American Airlines has compromised with Chicago Mayor Rahm Emanuel in regard to the new construction project at Chicago O'Hare International Airport. The airline has been protesting the expansion plans for the last several weeks under the allegation that Chicago has given preference to United Airlines in terms of awarding United additional gates at the last moment. United Airlines' home base is in Chicago.

The new $8.5 billion expansion of Chicago O'Hare International airport would add 35 new gates to the airport and provide 25 percent more parking space for planes. The funding for the project is set to partially come from new fees that the city plans to charge airlines for using their airport. Most of the airlines have expiring contracts this year, and the renewals would reflect the higher fees.

American Airlines stated that it would continue to protest the construction project unless the Chicago officials were willing to speed up the construction of the three new gates that American Airlines would get to use at the airport. They said that this is the only way that the city could level the playing field.

Initially, Council members stated that they would not push the new gates for American up in construction time due to utilities issues in that area. The commissioners stated that there were many power lines in that area that had to be carefully moved before construction could begin, and pushing construction ahead of schedule could be dangerous.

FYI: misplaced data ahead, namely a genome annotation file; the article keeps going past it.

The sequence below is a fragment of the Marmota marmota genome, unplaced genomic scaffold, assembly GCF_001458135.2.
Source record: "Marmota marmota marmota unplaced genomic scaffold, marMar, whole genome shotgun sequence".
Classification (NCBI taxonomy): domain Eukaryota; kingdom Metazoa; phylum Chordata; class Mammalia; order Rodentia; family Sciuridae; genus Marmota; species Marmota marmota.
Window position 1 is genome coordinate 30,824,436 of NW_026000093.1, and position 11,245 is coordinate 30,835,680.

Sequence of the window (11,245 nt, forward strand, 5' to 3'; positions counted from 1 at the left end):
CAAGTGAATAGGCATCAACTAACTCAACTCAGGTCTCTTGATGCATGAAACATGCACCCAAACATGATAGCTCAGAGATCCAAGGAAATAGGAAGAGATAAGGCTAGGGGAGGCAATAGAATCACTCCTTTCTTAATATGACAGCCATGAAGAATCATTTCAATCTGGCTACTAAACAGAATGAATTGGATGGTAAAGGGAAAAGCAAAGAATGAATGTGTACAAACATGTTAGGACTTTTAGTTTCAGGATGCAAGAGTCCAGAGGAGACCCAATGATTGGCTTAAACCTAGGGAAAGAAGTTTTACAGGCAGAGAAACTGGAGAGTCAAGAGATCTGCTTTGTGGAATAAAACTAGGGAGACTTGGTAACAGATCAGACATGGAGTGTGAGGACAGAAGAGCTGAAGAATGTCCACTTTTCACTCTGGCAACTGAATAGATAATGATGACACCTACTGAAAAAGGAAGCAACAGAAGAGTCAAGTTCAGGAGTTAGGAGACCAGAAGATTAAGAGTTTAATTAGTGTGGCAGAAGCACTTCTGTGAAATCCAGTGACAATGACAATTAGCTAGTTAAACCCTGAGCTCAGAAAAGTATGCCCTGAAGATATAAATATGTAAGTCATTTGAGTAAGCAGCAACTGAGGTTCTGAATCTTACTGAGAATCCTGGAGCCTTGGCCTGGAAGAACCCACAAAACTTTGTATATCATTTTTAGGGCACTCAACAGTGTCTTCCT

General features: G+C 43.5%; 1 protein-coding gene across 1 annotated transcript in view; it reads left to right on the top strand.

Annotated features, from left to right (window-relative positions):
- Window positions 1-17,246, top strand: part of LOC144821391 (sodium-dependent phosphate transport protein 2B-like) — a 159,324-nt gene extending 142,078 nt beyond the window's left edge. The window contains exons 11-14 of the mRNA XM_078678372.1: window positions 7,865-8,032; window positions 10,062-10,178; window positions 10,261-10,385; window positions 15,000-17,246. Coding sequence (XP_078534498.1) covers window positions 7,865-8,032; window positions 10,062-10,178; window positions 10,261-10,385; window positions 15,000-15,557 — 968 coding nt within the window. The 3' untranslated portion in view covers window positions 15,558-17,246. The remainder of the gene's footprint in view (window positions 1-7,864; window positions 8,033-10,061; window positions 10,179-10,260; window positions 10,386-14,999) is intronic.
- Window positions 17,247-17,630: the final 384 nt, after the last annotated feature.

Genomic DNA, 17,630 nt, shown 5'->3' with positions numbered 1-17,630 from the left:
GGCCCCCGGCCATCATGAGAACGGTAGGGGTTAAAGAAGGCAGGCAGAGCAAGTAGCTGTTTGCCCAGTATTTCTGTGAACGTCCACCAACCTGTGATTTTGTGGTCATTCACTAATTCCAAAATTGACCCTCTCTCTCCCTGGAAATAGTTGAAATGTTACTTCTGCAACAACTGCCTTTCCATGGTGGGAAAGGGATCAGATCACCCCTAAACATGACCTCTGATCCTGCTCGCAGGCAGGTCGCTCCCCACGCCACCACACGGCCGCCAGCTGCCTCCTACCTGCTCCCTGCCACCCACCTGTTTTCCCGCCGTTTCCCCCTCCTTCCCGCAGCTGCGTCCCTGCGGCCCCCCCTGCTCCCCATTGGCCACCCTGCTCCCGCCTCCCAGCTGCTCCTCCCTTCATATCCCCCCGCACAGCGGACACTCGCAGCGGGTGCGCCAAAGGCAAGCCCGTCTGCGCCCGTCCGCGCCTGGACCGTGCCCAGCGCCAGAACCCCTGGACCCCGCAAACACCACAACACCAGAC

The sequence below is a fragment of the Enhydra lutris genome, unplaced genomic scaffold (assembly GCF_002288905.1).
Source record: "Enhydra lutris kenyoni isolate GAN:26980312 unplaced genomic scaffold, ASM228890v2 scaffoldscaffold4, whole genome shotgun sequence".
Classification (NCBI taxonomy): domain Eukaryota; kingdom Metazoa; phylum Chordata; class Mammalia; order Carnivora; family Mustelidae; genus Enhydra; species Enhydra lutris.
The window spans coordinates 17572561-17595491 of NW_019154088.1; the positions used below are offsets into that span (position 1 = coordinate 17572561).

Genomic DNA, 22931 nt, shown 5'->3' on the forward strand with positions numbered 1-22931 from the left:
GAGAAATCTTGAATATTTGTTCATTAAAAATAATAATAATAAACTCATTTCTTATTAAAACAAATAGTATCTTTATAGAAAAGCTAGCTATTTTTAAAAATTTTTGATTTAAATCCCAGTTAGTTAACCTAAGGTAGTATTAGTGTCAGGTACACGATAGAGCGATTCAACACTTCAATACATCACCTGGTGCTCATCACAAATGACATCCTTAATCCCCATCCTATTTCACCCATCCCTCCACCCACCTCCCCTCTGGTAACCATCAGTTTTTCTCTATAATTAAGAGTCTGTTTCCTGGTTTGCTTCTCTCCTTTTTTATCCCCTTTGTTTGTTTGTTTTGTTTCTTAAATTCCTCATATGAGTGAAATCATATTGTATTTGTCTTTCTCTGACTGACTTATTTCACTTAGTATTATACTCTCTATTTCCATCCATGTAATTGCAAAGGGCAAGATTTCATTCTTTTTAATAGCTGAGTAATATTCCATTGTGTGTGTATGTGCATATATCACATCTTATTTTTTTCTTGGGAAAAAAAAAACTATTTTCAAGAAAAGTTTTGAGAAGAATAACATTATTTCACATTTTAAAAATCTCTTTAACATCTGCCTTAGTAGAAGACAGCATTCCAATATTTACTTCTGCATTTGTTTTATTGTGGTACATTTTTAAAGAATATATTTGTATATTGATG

However, after deep negotiations with the mayor, American Airlines was able to get a guarantee that the three gates in question would be pushed forward in construction. Once American Airlines received this guarantee, they agreed to the project. Official statements have not been made by American or United Airlines or the Office of the Mayor.

Adam Luehrs is a contributing writer at based in California. He likes traveling to new and exciting destinations, preferably on his credit card company's dime. When not on the road, Adam enjoys hiking around the mountains of San Diego, trying out new food and reading history books. Email: